My watch list  


Classification & external resources
MeSH D004240

A diverticulum (plural: diverticula) is medical term for an outpouching of a hollow (or a fluid filled) structure in the body. It usually implies that the structure is not normally present, i.e. pathological. However, embryologically, some normal structures begin development as a diverticulum arising off of another structure.

An alphabetical listing of some frequently encountered diverticula follows:


  • Bladder diverticulum: Balloon-like growths on the bladder commonly associated with a chronic outflow obstruction, such as benign prostatic hypertrophy in older males. Usually found in pairs on opposite sides of the bladder, bladder diverticula are often surgically removed to prevent infection, rupture, or even cancer.
  • Colonic diverticula: These can become infected (see diverticulitis) and can perforate, requiring surgery
  • Diverticulum of Kummerall: unusual nomenclature, in that focal dilatations of a blood vessel are properly referred to as aneurysms
  • Duodenal & Jejunal diverticul(um|a): congenital lesions, may be a source of bacterial overgrowth, may perforate and may result in abscesses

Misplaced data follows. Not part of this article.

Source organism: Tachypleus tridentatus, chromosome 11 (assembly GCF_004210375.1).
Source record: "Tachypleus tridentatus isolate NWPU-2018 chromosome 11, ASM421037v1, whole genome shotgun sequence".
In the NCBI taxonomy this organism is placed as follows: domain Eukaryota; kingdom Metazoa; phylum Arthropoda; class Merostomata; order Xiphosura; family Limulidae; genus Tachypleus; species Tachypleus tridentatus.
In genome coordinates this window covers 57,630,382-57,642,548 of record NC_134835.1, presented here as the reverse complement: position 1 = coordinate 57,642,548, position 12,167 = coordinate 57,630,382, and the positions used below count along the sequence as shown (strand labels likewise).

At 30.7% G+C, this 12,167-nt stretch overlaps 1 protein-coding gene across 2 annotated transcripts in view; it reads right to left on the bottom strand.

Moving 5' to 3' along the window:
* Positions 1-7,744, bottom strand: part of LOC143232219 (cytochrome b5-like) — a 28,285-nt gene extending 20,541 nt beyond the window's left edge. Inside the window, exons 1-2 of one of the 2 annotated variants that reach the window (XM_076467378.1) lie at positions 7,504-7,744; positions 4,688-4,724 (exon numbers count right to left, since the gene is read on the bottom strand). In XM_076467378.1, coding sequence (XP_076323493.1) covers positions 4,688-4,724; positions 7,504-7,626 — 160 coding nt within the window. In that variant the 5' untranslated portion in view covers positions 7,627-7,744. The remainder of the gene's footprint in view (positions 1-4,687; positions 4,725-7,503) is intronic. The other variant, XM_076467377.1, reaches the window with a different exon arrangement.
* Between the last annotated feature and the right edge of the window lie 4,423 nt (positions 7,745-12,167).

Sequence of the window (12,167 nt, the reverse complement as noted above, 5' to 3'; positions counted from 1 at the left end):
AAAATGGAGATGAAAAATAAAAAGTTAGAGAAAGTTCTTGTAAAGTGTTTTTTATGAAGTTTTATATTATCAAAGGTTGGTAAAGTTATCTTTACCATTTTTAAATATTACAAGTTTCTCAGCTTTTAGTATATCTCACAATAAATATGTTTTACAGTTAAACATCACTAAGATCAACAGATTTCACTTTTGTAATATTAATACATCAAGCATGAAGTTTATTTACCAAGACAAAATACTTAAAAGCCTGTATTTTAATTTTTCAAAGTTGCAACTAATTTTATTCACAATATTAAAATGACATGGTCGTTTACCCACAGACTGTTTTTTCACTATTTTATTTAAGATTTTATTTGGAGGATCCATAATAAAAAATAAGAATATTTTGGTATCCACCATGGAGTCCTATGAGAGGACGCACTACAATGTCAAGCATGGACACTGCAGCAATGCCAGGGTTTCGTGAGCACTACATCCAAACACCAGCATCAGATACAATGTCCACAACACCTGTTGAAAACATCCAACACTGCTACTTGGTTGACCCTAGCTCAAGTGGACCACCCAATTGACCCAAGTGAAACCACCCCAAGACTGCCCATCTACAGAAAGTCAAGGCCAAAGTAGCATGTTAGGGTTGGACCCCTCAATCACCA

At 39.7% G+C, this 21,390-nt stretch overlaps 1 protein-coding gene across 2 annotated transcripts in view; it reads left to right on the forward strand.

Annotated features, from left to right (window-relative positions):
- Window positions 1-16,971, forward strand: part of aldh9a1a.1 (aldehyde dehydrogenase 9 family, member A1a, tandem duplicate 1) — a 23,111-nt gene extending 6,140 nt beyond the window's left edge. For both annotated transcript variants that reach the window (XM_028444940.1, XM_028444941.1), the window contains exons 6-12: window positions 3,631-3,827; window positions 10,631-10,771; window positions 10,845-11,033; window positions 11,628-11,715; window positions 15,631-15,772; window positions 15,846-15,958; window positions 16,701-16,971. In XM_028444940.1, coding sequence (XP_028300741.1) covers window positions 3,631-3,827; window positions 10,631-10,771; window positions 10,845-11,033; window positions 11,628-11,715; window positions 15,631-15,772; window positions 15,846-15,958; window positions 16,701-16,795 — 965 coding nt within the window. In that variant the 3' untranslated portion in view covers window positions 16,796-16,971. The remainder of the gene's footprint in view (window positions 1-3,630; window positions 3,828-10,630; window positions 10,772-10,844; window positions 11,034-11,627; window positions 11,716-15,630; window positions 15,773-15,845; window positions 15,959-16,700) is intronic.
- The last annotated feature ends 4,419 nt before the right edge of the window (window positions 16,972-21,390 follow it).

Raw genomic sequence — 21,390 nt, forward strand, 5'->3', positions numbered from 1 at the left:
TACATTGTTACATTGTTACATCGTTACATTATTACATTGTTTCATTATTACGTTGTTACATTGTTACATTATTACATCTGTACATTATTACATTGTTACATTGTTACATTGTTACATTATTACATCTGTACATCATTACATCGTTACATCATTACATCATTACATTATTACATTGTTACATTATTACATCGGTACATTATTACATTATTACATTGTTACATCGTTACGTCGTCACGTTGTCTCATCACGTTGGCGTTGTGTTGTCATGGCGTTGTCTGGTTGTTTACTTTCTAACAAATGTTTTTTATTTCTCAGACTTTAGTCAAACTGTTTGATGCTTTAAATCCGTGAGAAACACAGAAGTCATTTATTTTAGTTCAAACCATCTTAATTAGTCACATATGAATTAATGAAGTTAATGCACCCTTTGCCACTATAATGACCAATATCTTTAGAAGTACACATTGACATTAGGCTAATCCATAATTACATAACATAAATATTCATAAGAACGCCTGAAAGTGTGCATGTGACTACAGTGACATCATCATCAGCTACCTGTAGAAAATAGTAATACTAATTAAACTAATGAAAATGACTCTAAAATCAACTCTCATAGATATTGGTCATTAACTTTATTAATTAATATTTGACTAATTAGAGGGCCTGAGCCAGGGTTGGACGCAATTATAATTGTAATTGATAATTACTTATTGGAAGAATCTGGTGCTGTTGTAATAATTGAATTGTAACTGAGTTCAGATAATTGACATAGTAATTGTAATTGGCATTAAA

• Epiphrenic diverticulum: due to dysfunction of the lower esophageal sphincter, as in achalasia
  • Killian-Jamieson diverticulum
  • Meckel's diverticulum: a persistent portion of the omphalomesenteric duct present in 2% of the population
  • Rokitansky-Aschoff sinuses: in the gallbladder due to chronic cholecystitis
  • Traction esophageal diverticulum: due to scarring from mediastinal or pulmonary tuberculosis
  • Urethral diverticulum: congenital in males, post-infectious in females
  • Zenker's diverticulum: a diverticulum of the mucosa of the pharynx affecting adults


This article is licensed under the GNU Free Documentation License. It uses material from the Wikipedia article "Diverticulum". A list of authors is available in Wikipedia.
Your browser is not current. Microsoft Internet Explorer 6.0 does not support some functions on Chemie.DE